Self-reference in computer programming and hip-hop

Like this sentence, computer programs and songs can refer to themselves. Many computer programs and songs are made of loops within loops within loops. Self-reference gives computers their extreme versatility. It also makes for richer, more interesting music.

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Self-reference and looping in computer programs

When I was in fifth grade, we did some programming on Apple IIe computers using Sprite Logo, a student-friendly version of the venerable programming language Lisp. In Sprite Logo, you write commands that move a cartoon turtle around the screen (back in the eighties, it was more just an abstract triangle.) The turtle has a pen attached to its tail, and by specifying its path around the screen, you can make it draw shapes. By default, the turtle begins in the center of the screen, pointed up. Here’s how you tell the turtle to draw a box one hundred pixels on a side, in Logo-like pseudocode:

go forward 100 pixels
turn left 90 degrees
go forward 100 pixels
turn left 90 degrees
go forward 100 pixels
turn left 90 degrees
go forward 100 pixels
end

Here’s how you make the turtle draw an equilateral triangle:

go forward 100 pixels
turn right 120 degrees
go forward 100 pixels
turn right 120 degrees
go forward 100 pixels
end

You can tell Sprite Logo to repeat parts of the program by having it repeat parts of itself, using notation very similar to repeat markers in music. You might draw your square by defining a procedure to draw a single side, and then tell the program to repeat this procedure four times:

repeat 4 times: (go forward 100 pixels, turn left 90 degrees)
end

Here’s how you’d draw the triangle using repeats:

repeat 3 times: (go forward 100 pixels, turn right 120 degrees)
end

You could draw five triangles spaced two hundred pixels apart like so:

repeat 5 times: (repeat 3 times: (go forward 100 pixels, turn right 120 degrees)), go forward 200 pixels)
end

A more modern way to draw five triangles is to create procedures called “square side” and “triangle side,” and then have the program run them a certain number of times:

define 'triangle side' as (go forward 100 pixels, turn right 120 degrees)
define 'triangle' as (repeat 3 ('triangle side'))
repeat 5 ('triangle', go forward 200 pixels)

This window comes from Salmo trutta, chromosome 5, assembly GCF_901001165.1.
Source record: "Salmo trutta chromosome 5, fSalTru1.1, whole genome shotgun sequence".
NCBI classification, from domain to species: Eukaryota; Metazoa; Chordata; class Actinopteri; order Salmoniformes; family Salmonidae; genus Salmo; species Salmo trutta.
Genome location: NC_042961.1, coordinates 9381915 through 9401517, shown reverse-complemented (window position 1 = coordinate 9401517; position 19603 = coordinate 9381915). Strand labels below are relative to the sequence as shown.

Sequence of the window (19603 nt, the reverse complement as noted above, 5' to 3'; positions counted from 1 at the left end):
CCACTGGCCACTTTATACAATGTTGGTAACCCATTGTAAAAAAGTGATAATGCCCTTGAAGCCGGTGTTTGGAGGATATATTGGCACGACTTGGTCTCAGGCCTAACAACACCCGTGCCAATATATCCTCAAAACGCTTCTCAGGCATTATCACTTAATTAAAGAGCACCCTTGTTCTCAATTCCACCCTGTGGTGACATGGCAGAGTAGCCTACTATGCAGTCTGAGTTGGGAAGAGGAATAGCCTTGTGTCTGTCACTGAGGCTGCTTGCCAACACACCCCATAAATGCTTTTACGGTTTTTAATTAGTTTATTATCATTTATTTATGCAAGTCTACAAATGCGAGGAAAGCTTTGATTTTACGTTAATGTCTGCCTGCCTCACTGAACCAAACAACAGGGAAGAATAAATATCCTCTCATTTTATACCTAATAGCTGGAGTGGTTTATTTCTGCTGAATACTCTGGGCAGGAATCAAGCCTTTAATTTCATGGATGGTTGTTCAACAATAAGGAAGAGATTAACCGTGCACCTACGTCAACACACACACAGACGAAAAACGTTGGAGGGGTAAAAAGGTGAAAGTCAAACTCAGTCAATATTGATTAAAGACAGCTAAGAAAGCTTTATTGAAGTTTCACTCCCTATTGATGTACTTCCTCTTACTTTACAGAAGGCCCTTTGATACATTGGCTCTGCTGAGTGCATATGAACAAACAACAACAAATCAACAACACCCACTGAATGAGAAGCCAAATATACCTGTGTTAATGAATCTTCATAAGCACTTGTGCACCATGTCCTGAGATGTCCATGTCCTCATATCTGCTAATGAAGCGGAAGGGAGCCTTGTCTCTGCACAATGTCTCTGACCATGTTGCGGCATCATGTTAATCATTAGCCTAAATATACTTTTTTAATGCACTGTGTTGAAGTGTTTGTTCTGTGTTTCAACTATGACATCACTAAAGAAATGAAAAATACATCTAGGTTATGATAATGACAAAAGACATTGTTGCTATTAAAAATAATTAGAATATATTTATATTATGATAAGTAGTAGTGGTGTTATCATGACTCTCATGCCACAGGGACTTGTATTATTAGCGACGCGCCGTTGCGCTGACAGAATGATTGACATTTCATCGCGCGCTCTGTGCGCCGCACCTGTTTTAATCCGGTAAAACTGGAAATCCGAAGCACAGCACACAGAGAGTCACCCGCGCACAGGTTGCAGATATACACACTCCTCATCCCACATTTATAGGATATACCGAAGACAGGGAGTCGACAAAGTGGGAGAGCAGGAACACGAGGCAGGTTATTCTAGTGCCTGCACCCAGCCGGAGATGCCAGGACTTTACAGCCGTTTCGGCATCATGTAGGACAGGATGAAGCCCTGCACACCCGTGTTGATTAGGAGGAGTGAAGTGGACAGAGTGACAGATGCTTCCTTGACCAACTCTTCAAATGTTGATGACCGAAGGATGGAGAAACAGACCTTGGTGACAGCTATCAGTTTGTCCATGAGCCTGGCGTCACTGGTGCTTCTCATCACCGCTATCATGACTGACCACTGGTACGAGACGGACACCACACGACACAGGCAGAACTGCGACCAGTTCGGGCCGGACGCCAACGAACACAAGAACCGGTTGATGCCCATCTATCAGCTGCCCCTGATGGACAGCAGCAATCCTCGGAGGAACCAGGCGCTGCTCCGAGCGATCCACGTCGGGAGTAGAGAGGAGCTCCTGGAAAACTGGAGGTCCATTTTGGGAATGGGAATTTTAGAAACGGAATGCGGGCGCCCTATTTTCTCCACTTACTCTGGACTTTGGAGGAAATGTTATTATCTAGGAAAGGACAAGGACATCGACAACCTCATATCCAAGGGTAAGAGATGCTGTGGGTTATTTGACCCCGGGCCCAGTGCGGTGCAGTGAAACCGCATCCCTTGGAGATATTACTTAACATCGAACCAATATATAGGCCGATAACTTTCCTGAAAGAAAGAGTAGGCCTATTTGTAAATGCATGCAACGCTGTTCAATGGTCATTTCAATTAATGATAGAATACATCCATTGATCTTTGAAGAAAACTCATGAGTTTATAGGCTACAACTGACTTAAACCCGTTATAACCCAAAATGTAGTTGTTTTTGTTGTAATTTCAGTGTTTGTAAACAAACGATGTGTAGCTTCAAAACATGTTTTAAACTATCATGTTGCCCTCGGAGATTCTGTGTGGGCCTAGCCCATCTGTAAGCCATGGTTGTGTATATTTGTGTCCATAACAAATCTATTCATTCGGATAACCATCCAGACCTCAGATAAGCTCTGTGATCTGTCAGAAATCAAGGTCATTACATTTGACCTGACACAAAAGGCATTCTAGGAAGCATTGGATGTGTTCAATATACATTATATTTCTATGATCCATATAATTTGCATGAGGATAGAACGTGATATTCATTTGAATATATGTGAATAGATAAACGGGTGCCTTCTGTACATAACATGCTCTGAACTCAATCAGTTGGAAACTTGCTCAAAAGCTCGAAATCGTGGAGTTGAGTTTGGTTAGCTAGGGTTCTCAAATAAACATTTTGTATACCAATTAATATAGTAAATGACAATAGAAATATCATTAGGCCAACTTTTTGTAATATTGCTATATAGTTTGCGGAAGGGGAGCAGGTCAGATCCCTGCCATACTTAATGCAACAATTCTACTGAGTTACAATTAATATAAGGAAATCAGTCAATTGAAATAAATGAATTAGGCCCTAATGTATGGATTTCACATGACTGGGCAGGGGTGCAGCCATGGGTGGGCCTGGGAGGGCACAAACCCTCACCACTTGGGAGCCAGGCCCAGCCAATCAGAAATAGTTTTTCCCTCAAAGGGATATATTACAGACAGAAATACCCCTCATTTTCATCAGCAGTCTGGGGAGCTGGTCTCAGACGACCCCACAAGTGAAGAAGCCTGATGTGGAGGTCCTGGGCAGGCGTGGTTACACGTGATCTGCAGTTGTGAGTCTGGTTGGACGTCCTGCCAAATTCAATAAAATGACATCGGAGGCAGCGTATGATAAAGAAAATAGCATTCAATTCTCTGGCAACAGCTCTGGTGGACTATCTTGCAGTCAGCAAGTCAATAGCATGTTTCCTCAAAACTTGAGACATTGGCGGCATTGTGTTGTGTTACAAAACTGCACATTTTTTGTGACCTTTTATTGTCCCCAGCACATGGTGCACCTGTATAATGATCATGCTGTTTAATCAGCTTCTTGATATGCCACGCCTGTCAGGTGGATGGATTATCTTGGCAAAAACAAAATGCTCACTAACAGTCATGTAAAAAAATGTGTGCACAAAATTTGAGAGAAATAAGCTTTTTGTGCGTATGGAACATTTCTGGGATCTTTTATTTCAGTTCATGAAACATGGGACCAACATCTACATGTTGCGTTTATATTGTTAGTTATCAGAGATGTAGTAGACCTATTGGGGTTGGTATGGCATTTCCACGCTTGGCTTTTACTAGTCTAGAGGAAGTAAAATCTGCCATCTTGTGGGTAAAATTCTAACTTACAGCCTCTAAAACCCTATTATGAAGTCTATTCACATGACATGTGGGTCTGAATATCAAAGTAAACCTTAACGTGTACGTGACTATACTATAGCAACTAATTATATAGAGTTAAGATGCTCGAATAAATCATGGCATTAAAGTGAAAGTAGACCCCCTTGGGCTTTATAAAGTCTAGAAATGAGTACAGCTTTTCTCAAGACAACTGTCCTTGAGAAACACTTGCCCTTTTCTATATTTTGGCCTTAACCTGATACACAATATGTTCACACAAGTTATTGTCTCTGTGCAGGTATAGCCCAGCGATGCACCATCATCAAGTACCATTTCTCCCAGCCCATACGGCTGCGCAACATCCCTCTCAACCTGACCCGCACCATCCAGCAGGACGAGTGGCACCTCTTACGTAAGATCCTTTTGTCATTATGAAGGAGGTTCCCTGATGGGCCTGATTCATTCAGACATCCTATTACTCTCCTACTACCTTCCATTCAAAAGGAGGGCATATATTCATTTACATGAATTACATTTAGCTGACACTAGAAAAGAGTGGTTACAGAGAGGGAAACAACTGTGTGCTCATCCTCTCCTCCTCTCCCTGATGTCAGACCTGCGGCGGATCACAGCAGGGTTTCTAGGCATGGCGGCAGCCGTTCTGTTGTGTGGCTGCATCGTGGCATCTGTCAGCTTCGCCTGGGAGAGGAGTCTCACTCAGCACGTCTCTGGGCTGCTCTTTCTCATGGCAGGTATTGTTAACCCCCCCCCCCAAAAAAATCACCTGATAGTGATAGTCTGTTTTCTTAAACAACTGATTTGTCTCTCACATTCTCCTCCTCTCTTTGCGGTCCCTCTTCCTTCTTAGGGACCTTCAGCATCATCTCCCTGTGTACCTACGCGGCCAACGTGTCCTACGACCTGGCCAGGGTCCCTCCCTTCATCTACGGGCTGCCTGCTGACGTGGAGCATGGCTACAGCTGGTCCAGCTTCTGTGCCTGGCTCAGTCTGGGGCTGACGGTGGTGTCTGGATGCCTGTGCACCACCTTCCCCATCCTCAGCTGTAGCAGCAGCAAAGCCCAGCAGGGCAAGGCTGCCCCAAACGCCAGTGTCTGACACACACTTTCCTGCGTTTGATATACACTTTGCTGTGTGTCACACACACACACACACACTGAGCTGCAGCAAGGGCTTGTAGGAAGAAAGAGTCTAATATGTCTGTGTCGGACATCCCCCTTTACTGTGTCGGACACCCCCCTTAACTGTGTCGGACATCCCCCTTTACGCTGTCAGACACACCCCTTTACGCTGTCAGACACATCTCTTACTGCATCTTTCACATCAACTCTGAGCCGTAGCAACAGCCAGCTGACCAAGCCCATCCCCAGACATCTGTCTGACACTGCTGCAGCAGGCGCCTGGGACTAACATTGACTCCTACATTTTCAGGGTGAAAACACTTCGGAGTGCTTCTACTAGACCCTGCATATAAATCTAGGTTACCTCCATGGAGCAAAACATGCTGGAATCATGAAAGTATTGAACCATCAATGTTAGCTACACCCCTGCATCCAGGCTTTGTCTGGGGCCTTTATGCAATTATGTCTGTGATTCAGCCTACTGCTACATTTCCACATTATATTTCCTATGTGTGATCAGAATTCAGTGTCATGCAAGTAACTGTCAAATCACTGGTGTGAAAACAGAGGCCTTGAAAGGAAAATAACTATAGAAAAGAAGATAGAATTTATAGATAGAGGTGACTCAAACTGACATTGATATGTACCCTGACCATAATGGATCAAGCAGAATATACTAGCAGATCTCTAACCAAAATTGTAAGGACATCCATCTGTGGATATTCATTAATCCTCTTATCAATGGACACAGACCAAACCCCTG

end

This kind of nested self-reference is so common in computer programming that it’s easy to forget how weird it is. Computer programs use the same code for both programs and the data that the programs are acting on. In other words, programs can use themselves as data. They can take their own code as input, and can output code too. You can nest layers of self-reference within self-reference in your programs to whatever depth you want. Such self-referential nesting is considered good programming technique, and most of the software we use every day is full of it.

Self-reference and looping in music

Music is full of self-referential loops. No form of music is more self-referential than hip-hop. In “My Melody” by Eric B and Rakim, Eric B takes the line “Check out my melody” and re-sequences its DNA, live on tape, using a sample of the song itself:

Ch-ch-ch-ch-check out, check out check out my melody.
Ch-ch-ch-ch-check out, check out check out my melody.

Digital audio supports effortless and endless recursion. You lose a little signal quality duing the encoding process, but once you have your list of ones and zeros, you can copy it flawlessly across any different medium, as many times as you you want. It’s not uncommon for DJs and producers to heavily sample themselves, or their own projects, and it’s not uncommon to use samples of samples of samples.

recursion-in-hiphop1

Any song that samples the ubiquitous “Funky Drummer” remix is already a remix of a remix. This is before we come to the uncountable thousands of samples of tracks based on samples of the remix, or samples of those tracks.

A particularly remarkable knot of self-reference is “The Score” by The Fugees, from their album of the same name.

“The Score” is based on samples of “My Melody,” “Dove” by Cymande and “Planet Rock” by Afrika Bambaataa, itself based on interlocking excerpts of other tracks. “The Score” also includes samples from every other song on the album “The Score”, and those songs mostly contain samples of still other songs:

Fugees - "The Score" sample map

Douglas Hofstadter thinks that self-reference is the key to consciousness. That could explain why it’s such a source of fascination for me: I’m seeing a reflection of myself.

3 thoughts on “Self-reference in computer programming and hip-hop

  1. Thanks for the information bro, I personally am a huge fan on J Cole’s music, maybe you could try looking into that?

    Otherwise I know J Cole is a huge fan of Nas, so regardless I am able to relate.

    Your blog has been very helpful,

    Thanks
    K

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